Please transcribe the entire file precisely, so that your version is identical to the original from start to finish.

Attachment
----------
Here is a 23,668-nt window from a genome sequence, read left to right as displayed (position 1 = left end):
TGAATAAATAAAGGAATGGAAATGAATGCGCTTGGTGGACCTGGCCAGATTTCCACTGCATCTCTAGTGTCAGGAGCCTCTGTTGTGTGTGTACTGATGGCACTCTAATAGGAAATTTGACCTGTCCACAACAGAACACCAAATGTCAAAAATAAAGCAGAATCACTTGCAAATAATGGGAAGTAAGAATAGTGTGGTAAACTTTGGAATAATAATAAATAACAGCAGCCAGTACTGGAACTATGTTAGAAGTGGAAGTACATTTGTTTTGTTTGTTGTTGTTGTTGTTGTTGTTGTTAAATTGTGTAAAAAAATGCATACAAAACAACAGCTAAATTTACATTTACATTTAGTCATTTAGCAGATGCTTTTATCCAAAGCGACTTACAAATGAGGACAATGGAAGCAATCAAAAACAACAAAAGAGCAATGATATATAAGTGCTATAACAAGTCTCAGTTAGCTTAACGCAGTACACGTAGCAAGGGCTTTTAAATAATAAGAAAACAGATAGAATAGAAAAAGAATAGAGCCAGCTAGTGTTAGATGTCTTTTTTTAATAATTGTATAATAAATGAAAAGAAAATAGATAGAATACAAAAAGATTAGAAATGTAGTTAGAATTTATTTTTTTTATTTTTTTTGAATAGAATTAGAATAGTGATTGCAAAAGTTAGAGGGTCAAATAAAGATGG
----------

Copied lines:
Here is a 23,668-nt window from a genome sequence, read left to right as displayed (position 1 = left end):
TGAATAAATAAAGGAATGGAAATGAATGCGCTTGGTGGACCTGGCCAGATTTCCACTGCATCTCTAGTGTCAGGAGCCTCTGTTGTGTGTGTACTGATGGCACTCTAATAGGAAATTTGACCTGTCCACAACAGAACACCAAATGTCAAAAATAAAGCAGAATCACTTGCAAATAATGGGAAGTAAGAATAGTGTGGTAAACTTTGGAATAATAATAAATAACAGCAGCCAGTACTGGAACTATGTTAGAAGTGGAAGTACATTTGTTTTGTTTGTTGTTGTTGTTGTTGTTGTTGTTAAATTGTGTAAAAAAATGCATACAAAACAACAGCTAAATTTACATTTACATTTAGTCATTTAGCAGATGCTTTTATCCAAAGCGACTTACAAATGAGGACAATGGAAGCAATCAAAAACAACAAAAGAGCAATGATATATAAGTGCTATAACAAGTCTCAGTTAGCTTAACGCAGTACACGTAGCAAGGGCTTTTAAATAATAAGAAAACAGATAGAATAGAAAAAGAATAGAGCCAGCTAGTGTTAGATGTCTTTTTTTAATAATTGTATAATAAATGAAAAGAAAATAGATAGAATACAAAAAGATTAGAAATGTAGTTAGAATTTATTTTTTTTATTTTTTTTGAATAGAATTAGAATAGTGATTGCAAAAGTTAGAGGGTCAAATAAAGATGG